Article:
September 19, 2014

Dynamic geology

Seismic risks

Earthquakes are geological phenomena which have always struck terror into populations in certain parts of the globe.
It is not difficult to imagine the kind of major damage caused by earthquakes.
In coastal areas, damage is caused not only by the earthquake itself but by the consecutive tidal wave (Tsunamis).

The location of earthquakes on the planet's surface is not a question of pure chance; they are distributed according to a well-defined order. This ordered distribution supports the plate tectonics theory. 15% of the immersed surface is situated in areas where there is a high risk of earthquakes, and half of the biggest cities in the world are built in these high-risk zones.

The current approach, using satellite systems, only concerns the study of the earthquake hazard and not that of the risk. More especially, Pleiades data can be used for prevention to identify structures and active faults, for prediction to locate seismic sources and areas of recent deformation, and for post-crisis analysis of the phenomenon and damage assessment.

Volcanic risks


The number of potentially active volcanoes on Earth is estimated at 1500, roughly 500 of which have been active over the last century and 70 of which are in eruption at the present time.

Just as for earthquakes, volcanic activity is not a chance occurrence most of the time; it is closely linked to plate tectonics. You only have to follow the edges of these plates to draw up a world map of volcanoes: ridge volcanism (Iceland) and subduction zone volcanism (Circum-Pacific Belt). Some volcanoes, however, appear in the middle of continental and oceanic plates: this is hot spot volcanism (Hawaii, etc.).

The human and economic damage incurred is enormous (volcanism was the cause of almost 100,000 deaths in the 20th century).
It is estimated that 10% of the world's population is directly exposed to volcanic risks, not counting the indirect effects (impact on climate, danger for air traffic, etc).

The monitoring of volcanoes is therefore a major concern for society. Despite the efforts that have been made in many countries, only a few volcanoes are monitored correctly (about 50 of the 600 listed volcanoes in the world) by permanent well-equipped observatories with qualified personnel. These observatories are generally situated in developed countries.
The current issues in terms of volcanic risks are to:

  • draw up maps of exposure to hazards and risks for the volcanoes that are the most dangerous for human activity,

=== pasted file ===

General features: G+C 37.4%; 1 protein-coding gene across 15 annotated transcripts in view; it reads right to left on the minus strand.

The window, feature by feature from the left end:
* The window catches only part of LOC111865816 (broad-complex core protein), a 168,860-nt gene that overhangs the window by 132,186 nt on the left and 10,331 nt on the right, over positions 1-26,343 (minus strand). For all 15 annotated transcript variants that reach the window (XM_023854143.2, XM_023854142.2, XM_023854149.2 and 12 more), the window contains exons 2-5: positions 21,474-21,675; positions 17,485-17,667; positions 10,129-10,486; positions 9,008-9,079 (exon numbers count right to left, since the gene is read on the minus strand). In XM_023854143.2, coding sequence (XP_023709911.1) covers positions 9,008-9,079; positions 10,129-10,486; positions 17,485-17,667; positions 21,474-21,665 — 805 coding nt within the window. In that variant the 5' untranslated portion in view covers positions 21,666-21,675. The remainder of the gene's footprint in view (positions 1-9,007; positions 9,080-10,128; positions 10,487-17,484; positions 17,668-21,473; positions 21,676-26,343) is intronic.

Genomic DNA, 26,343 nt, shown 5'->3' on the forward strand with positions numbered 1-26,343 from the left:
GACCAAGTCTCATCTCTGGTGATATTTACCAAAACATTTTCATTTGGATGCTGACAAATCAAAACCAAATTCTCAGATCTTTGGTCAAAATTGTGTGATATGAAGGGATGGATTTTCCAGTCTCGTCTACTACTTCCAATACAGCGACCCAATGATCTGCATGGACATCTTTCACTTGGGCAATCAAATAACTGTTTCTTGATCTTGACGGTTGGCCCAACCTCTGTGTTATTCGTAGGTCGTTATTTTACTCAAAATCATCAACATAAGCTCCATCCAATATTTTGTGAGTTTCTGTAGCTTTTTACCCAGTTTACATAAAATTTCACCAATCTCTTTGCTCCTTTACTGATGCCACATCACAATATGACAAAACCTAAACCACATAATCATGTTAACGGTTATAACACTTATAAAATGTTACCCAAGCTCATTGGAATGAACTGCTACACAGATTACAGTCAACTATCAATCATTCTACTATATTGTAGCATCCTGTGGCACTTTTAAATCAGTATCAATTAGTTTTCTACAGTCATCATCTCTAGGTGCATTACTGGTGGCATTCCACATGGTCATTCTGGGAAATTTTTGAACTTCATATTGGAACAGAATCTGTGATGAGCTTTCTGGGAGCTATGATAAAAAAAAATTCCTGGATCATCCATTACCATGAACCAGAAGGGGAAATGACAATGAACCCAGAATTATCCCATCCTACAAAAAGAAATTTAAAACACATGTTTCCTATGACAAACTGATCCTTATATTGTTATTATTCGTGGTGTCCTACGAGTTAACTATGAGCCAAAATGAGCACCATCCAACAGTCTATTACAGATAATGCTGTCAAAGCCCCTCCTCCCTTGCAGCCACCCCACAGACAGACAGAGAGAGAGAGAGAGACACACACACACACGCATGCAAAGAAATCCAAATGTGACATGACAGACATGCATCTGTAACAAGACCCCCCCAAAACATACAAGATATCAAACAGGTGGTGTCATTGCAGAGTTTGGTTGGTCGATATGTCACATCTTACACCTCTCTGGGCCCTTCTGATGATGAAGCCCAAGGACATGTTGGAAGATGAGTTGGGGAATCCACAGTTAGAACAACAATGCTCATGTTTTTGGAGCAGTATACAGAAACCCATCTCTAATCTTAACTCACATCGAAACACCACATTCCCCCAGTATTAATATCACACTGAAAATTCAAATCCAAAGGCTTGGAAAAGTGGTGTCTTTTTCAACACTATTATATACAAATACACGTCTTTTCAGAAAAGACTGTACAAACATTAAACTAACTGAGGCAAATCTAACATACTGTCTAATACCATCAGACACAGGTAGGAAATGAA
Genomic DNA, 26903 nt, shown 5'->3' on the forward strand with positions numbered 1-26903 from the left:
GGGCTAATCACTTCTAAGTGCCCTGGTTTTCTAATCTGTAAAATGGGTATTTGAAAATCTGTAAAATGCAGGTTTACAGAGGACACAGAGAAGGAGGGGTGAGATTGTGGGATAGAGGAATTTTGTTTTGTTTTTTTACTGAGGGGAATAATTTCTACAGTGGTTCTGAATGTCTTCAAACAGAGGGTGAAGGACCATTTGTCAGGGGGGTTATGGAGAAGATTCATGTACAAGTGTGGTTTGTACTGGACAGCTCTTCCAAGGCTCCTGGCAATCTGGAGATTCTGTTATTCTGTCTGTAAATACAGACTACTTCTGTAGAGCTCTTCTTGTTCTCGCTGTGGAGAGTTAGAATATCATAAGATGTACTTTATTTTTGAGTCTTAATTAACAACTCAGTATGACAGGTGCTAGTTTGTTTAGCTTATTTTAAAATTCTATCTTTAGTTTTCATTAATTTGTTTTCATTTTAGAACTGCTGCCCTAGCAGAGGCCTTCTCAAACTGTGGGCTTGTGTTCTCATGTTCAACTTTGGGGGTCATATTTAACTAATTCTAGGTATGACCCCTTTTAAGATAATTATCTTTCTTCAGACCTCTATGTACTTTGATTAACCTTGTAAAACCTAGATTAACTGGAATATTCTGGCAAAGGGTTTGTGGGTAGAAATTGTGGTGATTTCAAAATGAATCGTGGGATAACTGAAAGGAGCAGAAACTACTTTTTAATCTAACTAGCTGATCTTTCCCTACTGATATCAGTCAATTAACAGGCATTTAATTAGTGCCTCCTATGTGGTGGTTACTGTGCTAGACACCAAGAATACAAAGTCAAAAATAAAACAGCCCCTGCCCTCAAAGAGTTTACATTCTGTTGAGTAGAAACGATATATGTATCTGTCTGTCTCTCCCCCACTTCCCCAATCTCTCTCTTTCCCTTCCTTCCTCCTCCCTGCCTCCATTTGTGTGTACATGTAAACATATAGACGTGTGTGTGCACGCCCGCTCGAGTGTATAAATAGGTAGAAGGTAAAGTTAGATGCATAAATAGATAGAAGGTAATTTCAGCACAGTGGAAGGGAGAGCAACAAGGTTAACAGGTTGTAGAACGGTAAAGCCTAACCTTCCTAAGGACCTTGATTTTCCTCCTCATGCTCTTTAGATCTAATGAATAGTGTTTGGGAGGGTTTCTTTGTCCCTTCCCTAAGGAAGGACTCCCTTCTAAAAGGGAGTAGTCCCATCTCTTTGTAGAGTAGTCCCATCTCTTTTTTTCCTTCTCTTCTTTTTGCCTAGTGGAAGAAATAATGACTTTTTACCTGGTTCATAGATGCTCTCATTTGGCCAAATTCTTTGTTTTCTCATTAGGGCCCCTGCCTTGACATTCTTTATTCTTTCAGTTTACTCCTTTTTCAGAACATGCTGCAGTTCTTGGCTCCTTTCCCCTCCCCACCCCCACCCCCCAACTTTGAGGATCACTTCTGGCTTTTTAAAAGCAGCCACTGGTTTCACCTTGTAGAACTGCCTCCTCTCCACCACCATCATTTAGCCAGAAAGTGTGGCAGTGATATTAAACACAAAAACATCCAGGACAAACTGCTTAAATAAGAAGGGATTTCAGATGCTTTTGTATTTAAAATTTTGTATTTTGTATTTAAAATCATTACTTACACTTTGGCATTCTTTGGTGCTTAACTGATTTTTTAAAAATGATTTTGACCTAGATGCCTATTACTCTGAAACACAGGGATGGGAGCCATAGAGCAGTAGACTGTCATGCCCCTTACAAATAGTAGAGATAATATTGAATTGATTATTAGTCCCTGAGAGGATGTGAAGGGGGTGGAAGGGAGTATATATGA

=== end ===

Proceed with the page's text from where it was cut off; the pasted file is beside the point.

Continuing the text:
• develop minimum permanent monitoring of the most dangerous volcanoes,
  • monitor the sequence of eruption: local impact, air safety, meteorological disturbances.

The information for predicting and assessing volcanic hazards, and for which Pleiades will supply relevant data, is as follows:

  • at prevention level, identification of the active nature of certain volcanoes,
  • at prediction level, the precursory signs of eruption, such as the swelling of the structure by measuring distortion, or thermal activity,
  • at post-crisis report level, by mapping the damage and volcanic products, such as the size and thickness of the products emitted (ash, pyroclastic rock, mudflows, lava, etc.).

Risk of landslides - earth flows

Ground movements (in the widest sense: mass movements of soil and rock) are a major source of natural danger. They regularly cause the death of a large number of people and can sometimes seriously damage certain elements of the economic infrastructure in countries where they occur.
Ground movements are varied. They include landslides, earth flows (mudslides, lahars), etc.), rock falls , or subsidence, ground collapse and cave-ins (risk not due to natural causes), or even packing and swelling-shrinking.
Ground movement dynamics are very varied: they can be slow and continuous (subsidence, packing, etc.) or fast and discontinuous (cave-ins, rock falls, rockslides, landslides, torrential lava slides, mudslides, etc.).

The control and prevention of such phenomena is quite difficult. The movement mainly takes place deep underground, and we are generally only surface distortion can be perceived and measured. Moreover, displacement and distortion zones are discontinuous in time, precursory signs are generally misperceived and little is known of how these phenomena evolve in time.

The information concerning hazard assessment, monitoring, prediction and prevention, for which Pleiades will supply relevant data, is as follows:

  • prevention - monitoring and warnings, analysis of forms and the measurement of surface displacement,
  • for post-crisis observation, the propagation feedback analysis, and the inventory of damage.